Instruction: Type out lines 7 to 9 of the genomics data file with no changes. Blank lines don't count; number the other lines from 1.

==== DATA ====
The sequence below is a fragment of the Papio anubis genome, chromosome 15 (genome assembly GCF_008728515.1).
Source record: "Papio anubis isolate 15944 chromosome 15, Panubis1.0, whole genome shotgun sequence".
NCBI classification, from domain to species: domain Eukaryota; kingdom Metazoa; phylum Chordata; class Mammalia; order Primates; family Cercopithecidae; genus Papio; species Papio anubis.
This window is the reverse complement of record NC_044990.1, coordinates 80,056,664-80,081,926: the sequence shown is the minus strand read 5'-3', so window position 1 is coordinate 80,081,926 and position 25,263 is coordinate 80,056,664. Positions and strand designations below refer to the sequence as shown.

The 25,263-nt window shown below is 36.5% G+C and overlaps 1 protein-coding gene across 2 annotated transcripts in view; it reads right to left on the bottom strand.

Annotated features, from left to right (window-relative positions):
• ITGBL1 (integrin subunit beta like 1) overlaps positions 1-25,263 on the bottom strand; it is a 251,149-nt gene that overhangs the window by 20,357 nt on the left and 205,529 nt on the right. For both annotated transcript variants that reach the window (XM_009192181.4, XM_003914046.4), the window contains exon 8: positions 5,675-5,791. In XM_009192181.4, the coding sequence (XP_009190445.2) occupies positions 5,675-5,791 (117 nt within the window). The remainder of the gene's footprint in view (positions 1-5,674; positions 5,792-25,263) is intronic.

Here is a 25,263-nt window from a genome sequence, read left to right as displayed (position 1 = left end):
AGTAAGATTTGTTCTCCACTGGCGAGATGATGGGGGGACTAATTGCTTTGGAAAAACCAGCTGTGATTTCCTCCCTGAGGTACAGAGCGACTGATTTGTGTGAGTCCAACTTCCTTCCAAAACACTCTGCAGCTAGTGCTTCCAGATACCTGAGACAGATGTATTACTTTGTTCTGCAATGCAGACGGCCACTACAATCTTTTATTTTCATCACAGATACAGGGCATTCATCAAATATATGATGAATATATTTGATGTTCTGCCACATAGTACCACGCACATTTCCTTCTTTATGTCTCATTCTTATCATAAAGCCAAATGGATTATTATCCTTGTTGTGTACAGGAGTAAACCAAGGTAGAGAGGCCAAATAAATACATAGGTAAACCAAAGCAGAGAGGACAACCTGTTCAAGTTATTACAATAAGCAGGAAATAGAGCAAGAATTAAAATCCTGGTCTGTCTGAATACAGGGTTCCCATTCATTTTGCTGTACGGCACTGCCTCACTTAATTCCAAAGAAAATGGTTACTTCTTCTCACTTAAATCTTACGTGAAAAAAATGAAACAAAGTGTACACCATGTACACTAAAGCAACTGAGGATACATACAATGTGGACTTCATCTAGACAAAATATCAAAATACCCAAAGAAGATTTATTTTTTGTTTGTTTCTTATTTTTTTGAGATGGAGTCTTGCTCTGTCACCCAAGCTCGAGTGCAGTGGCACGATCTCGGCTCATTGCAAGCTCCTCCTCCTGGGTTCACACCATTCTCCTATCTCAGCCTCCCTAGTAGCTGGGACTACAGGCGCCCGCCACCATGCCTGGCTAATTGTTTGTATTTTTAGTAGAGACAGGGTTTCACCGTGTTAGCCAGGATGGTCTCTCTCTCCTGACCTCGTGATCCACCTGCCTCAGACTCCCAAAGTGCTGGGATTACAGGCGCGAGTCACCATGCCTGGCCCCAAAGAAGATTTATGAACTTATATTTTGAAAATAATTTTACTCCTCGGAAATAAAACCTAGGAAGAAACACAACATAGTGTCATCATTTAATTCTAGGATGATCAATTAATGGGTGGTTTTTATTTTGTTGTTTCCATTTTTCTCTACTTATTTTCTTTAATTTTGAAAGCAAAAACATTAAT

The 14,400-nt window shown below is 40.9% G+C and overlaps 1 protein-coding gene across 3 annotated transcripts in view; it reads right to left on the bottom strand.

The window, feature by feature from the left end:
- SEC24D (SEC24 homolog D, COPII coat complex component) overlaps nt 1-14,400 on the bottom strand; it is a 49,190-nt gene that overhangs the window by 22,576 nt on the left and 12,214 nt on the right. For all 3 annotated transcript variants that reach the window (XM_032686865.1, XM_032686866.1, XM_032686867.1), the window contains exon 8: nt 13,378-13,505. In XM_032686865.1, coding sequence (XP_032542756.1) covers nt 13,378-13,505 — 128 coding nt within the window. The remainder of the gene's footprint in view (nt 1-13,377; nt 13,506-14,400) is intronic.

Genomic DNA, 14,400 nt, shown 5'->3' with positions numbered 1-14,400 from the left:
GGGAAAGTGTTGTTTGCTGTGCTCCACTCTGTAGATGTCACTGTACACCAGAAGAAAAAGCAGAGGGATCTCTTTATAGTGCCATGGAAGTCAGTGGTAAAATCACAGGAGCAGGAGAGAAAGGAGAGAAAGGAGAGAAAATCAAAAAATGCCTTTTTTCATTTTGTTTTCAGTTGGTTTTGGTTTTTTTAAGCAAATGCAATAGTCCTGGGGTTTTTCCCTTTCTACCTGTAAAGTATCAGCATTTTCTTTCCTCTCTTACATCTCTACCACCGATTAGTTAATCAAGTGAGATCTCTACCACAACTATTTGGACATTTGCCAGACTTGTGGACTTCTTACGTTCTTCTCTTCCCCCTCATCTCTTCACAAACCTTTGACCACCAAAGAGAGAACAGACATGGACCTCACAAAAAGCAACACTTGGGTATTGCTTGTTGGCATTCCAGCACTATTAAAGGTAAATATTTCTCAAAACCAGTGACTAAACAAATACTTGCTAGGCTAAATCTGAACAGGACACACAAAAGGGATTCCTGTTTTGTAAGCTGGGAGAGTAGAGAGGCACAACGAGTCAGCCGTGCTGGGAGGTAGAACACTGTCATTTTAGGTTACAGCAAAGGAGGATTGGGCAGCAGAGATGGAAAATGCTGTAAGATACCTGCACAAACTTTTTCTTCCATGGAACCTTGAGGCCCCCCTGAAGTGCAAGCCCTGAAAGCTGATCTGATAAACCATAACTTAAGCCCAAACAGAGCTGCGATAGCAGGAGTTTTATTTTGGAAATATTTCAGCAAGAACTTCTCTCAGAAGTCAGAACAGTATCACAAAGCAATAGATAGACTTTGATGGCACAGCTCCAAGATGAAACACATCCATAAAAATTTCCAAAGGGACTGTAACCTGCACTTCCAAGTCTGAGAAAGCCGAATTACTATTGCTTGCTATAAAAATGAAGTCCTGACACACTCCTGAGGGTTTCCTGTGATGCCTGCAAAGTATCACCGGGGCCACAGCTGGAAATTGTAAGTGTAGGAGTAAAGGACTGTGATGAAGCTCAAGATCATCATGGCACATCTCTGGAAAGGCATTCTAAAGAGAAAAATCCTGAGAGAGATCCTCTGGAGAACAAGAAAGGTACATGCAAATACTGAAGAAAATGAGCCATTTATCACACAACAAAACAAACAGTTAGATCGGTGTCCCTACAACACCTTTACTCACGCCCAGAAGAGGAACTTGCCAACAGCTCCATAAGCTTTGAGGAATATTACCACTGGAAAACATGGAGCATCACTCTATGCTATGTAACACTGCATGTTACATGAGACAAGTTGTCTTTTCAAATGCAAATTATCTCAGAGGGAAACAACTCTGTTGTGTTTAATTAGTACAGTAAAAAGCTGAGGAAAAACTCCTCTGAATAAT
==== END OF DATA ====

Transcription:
• ITGBL1 (integrin subunit beta like 1) overlaps positions 1-25,263 on the bottom strand; it is a 251,149-nt gene that overhangs the window by 20,357 nt on the left and 205,529 nt on the right. For both annotated transcript variants that reach the window (XM_009192181.4, XM_003914046.4), the window contains exon 8: positions 5,675-5,791. In XM_009192181.4, the coding sequence (XP_009190445.2) occupies positions 5,675-5,791 (117 nt within the window). The remainder of the gene's footprint in view (positions 1-5,674; positions 5,792-25,263) is intronic.

Here is a 25,263-nt window from a genome sequence, read left to right as displayed (position 1 = left end):
AGTAAGATTTGTTCTCCACTGGCGAGATGATGGGGGGACTAATTGCTTTGGAAAAACCAGCTGTGATTTCCTCCCTGAGGTACAGAGCGACTGATTTGTGTGAGTCCAACTTCCTTCCAAAACACTCTGCAGCTAGTGCTTCCAGATACCTGAGACAGATGTATTACTTTGTTCTGCAATGCAGACGGCCACTACAATCTTTTATTTTCATCACAGATACAGGGCATTCATCAAATATATGATGAATATATTTGATGTTCTGCCACATAGTACCACGCACATTTCCTTCTTTATGTCTCATTCTTATCATAAAGCCAAATGGATTATTATCCTTGTTGTGTACAGGAGTAAACCAAGGTAGAGAGGCCAAATAAATACATAGGTAAACCAAAGCAGAGAGGACAACCTGTTCAAGTTATTACAATAAGCAGGAAATAGAGCAAGAATTAAAATCCTGGTCTGTCTGAATACAGGGTTCCCATTCATTTTGCTGTACGGCACTGCCTCACTTAATTCCAAAGAAAATGGTTACTTCTTCTCACTTAAATCTTACGTGAAAAAAATGAAACAAAGTGTACACCATGTACACTAAAGCAACTGAGGATACATACAATGTGGACTTCATCTAGACAAAATATCAAAATACCCAAAGAAGATTTATTTTTTGTTTGTTTCTTATTTTTTTGAGATGGAGTCTTGCTCTGTCACCCAAGCTCGAGTGCAGTGGCACGATCTCGGCTCATTGCAAGCTCCTCCTCCTGGGTTCACACCATTCTCCTATCTCAGCCTCCCTAGTAGCTGGGACTACAGGCGCCCGCCACCATGCCTGGCTAATTGTTTGTATTTTTAGTAGAGACAGGGTTTCACCGTGTTAGCCAGGATGGTCTCTCTCTCCTGACCTCGTGATCCACCTGCCTCAGACTCCCAAAGTGCTGGGATTACAGGCGCGAGTCACCATGCCTGGCCCCAAAGAAGATTTATGAACTTATATTTTGAAAATAATTTTACTCCTCGGAAATAAAACCTAGGAAGAAACACAACATAGTGTCATCATTTAATTCTAGGATGATCAATTAATGGGTGGTTTTTATTTTGTTGTTTCCATTTTTCTCTACTTATTTTCTTTAATTTTGAAAGCAAAAACATTAAT